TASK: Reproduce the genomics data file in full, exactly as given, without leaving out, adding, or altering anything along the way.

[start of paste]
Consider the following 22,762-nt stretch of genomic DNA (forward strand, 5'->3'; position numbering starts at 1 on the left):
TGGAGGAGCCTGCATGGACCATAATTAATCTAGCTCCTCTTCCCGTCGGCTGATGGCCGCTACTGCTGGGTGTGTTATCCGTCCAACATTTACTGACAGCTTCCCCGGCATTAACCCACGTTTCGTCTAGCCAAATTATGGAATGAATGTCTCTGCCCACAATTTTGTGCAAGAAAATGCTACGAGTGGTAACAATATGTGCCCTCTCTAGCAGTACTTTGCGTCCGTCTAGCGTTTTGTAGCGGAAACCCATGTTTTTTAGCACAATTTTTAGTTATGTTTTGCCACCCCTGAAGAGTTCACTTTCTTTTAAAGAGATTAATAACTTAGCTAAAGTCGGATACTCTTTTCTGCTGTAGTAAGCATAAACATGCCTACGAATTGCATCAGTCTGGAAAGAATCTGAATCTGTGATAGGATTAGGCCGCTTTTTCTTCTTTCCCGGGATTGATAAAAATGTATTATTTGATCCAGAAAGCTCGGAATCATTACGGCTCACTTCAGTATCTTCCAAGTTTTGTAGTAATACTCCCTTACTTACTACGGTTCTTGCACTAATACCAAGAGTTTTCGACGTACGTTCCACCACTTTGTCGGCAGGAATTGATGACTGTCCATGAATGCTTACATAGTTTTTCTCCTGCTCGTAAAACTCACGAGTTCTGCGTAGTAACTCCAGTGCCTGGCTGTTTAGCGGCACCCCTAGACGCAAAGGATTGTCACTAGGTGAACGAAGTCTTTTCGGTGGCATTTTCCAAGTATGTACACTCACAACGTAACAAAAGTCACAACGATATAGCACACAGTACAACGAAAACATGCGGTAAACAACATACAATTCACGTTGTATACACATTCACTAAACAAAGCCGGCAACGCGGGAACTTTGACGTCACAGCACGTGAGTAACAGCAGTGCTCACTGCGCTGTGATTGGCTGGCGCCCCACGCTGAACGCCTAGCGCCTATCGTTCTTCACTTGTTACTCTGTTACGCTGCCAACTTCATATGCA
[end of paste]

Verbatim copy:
Consider the following 22,762-nt stretch of genomic DNA (forward strand, 5'->3'; position numbering starts at 1 on the left):
TGGAGGAGCCTGCATGGACCATAATTAATCTAGCTCCTCTTCCCGTCGGCTGATGGCCGCTACTGCTGGGTGTGTTATCCGTCCAACATTTACTGACAGCTTCCCCGGCATTAACCCACGTTTCGTCTAGCCAAATTATGGAATGAATGTCTCTGCCCACAATTTTGTGCAAGAAAATGCTACGAGTGGTAACAATATGTGCCCTCTCTAGCAGTACTTTGCGTCCGTCTAGCGTTTTGTAGCGGAAACCCATGTTTTTTAGCACAATTTTTAGTTATGTTTTGCCACCCCTGAAGAGTTCACTTTCTTTTAAAGAGATTAATAACTTAGCTAAAGTCGGATACTCTTTTCTGCTGTAGTAAGCATAAACATGCCTACGAATTGCATCAGTCTGGAAAGAATCTGAATCTGTGATAGGATTAGGCCGCTTTTTCTTCTTTCCCGGGATTGATAAAAATGTATTATTTGATCCAGAAAGCTCGGAATCATTACGGCTCACTTCAGTATCTTCCAAGTTTTGTAGTAATACTCCCTTACTTACTACGGTTCTTGCACTAATACCAAGAGTTTTCGACGTACGTTCCACCACTTTGTCGGCAGGAATTGATGACTGTCCATGAATGCTTACATAGTTTTTCTCCTGCTCGTAAAACTCACGAGTTCTGCGTAGTAACTCCAGTGCCTGGCTGTTTAGCGGCACCCCTAGACGCAAAGGATTGTCACTAGGTGAACGAAGTCTTTTCGGTGGCATTTTCCAAGTATGTACACTCACAACGTAACAAAAGTCACAACGATATAGCACACAGTACAACGAAAACATGCGGTAAACAACATACAATTCACGTTGTATACACATTCACTAAACAAAGCCGGCAACGCGGGAACTTTGACGTCACAGCACGTGAGTAACAGCAGTGCTCACTGCGCTGTGATTGGCTGGCGCCCCACGCTGAACGCCTAGCGCCTATCGTTCTTCACTTGTTACTCTGTTACGCTGCCAACTTCATATGCA